Spurred by the readings for this week, I continue to think about the shifts in learning that are taking place because of technology. What I experienced in school bears little resemblance to what lies ahead, and I continue to pause when confronting the current trends in learning.
One thing that is certainly different today is that books are no longer the principle content source in education. Faculty and students alike are now turning to online sources of information that can be used as teaching tools. YouTube offers thousands of videos teaching everything from knitting to statistics. Moreover, books have been turned into YouTube videos, as have sites from museums and institutions such as NASA and the Smithsonian. The result is thousands of available online educational resources have come to represent a primary source for learning and curriculum development. Additionally, the open source movement extends online content to include the creation of new content. In this course, for example, we are creating coursework out of editing Wikipedia pages. In the larger picture, what this means is that open-source sites are making up part of the curriculum by providing new avenues for students to generate information around their particular interests.
All of which leads me to wonder how formal education will be impacted in the future by the expected proliferation of a learner-centered curriculum. The idea behind using technology to enhance individualized learning is that we achieve more when we are passionate about what we are learning. And while it’s true that I tend to retain pretty much forever what I learn when in the throes of inspiration, unfortunately I do not live in an inspired state most of the time. What will education look like if (or when) students become the primary content-creators of their own learning? How can an integrated, connected, comprehensive body of course material be developed based on individualized passions?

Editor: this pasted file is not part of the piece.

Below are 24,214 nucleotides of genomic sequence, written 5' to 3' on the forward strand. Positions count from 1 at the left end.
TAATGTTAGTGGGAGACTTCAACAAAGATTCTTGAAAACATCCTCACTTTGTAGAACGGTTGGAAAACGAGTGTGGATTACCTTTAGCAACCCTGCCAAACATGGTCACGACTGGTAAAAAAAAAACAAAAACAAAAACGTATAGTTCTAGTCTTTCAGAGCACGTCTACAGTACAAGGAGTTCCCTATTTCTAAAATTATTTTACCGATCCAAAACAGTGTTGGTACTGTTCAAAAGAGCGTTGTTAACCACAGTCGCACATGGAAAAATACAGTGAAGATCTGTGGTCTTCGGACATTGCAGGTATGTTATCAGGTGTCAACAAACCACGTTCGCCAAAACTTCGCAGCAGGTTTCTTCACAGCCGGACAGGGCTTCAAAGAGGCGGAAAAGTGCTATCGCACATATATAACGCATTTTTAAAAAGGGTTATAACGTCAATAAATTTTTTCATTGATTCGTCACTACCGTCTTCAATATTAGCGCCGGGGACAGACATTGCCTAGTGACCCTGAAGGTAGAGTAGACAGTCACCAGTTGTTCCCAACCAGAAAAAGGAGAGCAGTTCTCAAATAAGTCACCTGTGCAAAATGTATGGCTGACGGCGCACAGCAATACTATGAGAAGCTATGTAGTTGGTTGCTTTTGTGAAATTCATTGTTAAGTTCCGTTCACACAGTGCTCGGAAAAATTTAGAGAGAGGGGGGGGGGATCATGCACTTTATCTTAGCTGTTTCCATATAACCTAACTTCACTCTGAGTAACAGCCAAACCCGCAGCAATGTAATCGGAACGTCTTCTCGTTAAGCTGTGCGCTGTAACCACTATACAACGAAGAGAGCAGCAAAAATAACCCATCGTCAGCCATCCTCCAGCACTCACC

Certainly there is an argument to be made for learning from others with whom we share a passion, but I am less clear about an actual curriculum that is focused around navigating through one’s interests in a digital, networked world. In his opening paragraph, Halavais says that the “essential element of the scholarly endeavor is engaging in texts and discussing them,” and he believes that if technology helps the engagement/discussion process then it absolutely should be used. No doubt, but is there a difference between discussing texts online, learning procedures and skills from YouTube, and tweeting out an idea? Does one fit the definition of curriculum better than another, or nowadays is a curriculum incomplete without all three?
Answers to these questions would seem to depend on how we define curriculum, which relates to the larger question of what it means to be well-educated these days. Are individuals considered educated if they know how to engage with texts by using technology to access and manage course material over the Internet? Or can one only be considered well-educated when s/he is able to contribute meaningfully to the collective wisdom of the global community? And in either case, is the focus of formal curricula primarily on the academic or technological side of education? Are students considered well-educated if they understand global communication skills and learn algebra from YouTube?
In essence, I am asking whether anything of my old education can be salvaged, or have we reached the end of our abstract, classical notions of what it means to be well-educated, which also brings us to the end of our 19th century notions about classical curricula. Maybe the direction of future learning is actually a demand to begin anew with updated ideas and subjects aligned with what students will need to technologically know and do in the upcoming decades. Creativity, collaboration and global connections did not really play much of a role in education during the 1950s, 1960s and 1970s. Shakespeare may have been a little off – all the world is not a stage, it’s a classroom, and life is the real education.